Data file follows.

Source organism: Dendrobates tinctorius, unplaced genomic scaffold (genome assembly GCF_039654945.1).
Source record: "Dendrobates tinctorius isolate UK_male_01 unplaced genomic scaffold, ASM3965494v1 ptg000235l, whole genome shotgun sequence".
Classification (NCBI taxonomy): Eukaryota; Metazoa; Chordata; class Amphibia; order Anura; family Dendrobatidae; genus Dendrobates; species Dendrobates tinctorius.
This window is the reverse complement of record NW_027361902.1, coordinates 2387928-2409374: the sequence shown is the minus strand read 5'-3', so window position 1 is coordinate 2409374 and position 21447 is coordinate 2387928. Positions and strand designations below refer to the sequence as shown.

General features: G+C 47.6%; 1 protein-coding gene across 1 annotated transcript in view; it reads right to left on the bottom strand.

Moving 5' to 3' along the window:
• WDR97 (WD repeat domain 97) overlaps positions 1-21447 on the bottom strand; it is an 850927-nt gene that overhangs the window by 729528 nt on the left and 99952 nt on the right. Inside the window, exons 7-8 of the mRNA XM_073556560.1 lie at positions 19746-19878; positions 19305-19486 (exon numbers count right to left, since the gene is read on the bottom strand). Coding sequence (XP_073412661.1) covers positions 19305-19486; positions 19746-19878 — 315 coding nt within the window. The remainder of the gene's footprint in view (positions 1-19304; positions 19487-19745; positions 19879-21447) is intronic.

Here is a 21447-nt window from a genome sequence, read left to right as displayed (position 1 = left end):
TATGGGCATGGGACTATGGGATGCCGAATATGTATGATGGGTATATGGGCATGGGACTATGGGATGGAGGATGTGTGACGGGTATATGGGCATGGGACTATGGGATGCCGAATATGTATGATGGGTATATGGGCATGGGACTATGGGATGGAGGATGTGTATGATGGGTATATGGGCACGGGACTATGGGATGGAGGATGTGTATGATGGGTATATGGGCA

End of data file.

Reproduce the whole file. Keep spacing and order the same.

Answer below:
Source organism: Dendrobates tinctorius, unplaced genomic scaffold (genome assembly GCF_039654945.1).
Source record: "Dendrobates tinctorius isolate UK_male_01 unplaced genomic scaffold, ASM3965494v1 ptg000235l, whole genome shotgun sequence".
Classification (NCBI taxonomy): Eukaryota; Metazoa; Chordata; class Amphibia; order Anura; family Dendrobatidae; genus Dendrobates; species Dendrobates tinctorius.
This window is the reverse complement of record NW_027361902.1, coordinates 2387928-2409374: the sequence shown is the minus strand read 5'-3', so window position 1 is coordinate 2409374 and position 21447 is coordinate 2387928. Positions and strand designations below refer to the sequence as shown.

General features: G+C 47.6%; 1 protein-coding gene across 1 annotated transcript in view; it reads right to left on the bottom strand.

Moving 5' to 3' along the window:
• WDR97 (WD repeat domain 97) overlaps positions 1-21447 on the bottom strand; it is an 850927-nt gene that overhangs the window by 729528 nt on the left and 99952 nt on the right. Inside the window, exons 7-8 of the mRNA XM_073556560.1 lie at positions 19746-19878; positions 19305-19486 (exon numbers count right to left, since the gene is read on the bottom strand). Coding sequence (XP_073412661.1) covers positions 19305-19486; positions 19746-19878 — 315 coding nt within the window. The remainder of the gene's footprint in view (positions 1-19304; positions 19487-19745; positions 19879-21447) is intronic.

Here is a 21447-nt window from a genome sequence, read left to right as displayed (position 1 = left end):
TATGGGCATGGGACTATGGGATGCCGAATATGTATGATGGGTATATGGGCATGGGACTATGGGATGGAGGATGTGTGACGGGTATATGGGCATGGGACTATGGGATGCCGAATATGTATGATGGGTATATGGGCATGGGACTATGGGATGGAGGATGTGTATGATGGGTATATGGGCACGGGACTATGGGATGGAGGATGTGTATGATGGGTATATGGGCA